Barack Obama can at last say he has presided over increased employment in America’s private sector, if not in government, since he arrived in the White House in January 2009. But the slowing pace of job creation evident from Friday’s monthly report and declining labor force participation could make for a tough sell in November’s elections.
To be fair, the jobs picture for April is better than the headline 115,000 increase suggests. Another 53,000 jobs were added through revisions to numbers for February and March, and a tick downward in the unemployment rate to 8.1 percent also helped the narrative. And with government shedding 15,000 positions last month, private sector gains were larger than the top-line figure. They were sufficient, in fact, to put jobs in private businesses 35,000 into the black since his inauguration – a landmark of sorts.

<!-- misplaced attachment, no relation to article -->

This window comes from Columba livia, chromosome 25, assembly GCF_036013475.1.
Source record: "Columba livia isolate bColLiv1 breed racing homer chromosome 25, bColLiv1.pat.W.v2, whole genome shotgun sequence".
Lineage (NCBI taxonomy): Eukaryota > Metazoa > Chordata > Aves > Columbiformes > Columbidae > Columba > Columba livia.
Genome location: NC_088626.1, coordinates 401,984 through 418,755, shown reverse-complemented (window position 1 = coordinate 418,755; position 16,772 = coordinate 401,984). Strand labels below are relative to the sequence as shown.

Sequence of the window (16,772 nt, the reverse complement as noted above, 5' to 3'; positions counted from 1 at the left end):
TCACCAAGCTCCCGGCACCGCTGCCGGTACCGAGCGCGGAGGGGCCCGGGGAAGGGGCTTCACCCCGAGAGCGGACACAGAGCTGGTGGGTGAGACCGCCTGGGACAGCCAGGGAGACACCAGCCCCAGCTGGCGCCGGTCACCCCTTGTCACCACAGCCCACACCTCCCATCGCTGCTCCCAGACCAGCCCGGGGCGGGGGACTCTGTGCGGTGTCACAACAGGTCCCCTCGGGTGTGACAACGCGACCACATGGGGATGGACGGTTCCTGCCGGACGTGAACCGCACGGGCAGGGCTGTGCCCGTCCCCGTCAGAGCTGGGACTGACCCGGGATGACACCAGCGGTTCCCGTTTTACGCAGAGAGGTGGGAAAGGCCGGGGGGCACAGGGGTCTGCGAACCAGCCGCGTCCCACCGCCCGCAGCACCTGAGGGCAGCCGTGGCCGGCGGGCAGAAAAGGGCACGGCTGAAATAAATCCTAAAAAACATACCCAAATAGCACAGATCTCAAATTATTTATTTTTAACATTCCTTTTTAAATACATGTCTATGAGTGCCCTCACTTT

There are, however, still 607,000 fewer federal, state and local government workers than in January 2009. At last month’s pace, Obama may be able to claim by November that employment has recovered to a higher overall level than when he took office. The story, though, is undermined by a pace of job addition so slow that an updated Breakingviews calculator indicates it would take until almost 2030 to achieve full employment in the United States.
Meanwhile, with jobs hard to come by, participation in the labor force declined further to the lowest level since September 1981. The only age group becoming more likely to work in recent years is the 65s-and-over. Politicians should worry about the decline in participation by young and traditionally working-age people. It foreshadows long-term disengagement and potential social problems.
That backdrop may well dog the next president whether it’s Obama or Mitt Romney, the Republican challenger. Which man makes it to the White House will depend partly on economic and employment trends in the next six months, both real and perceived. Obama will be hoping the soft patch for jobs gives way to a brighter picture in short order.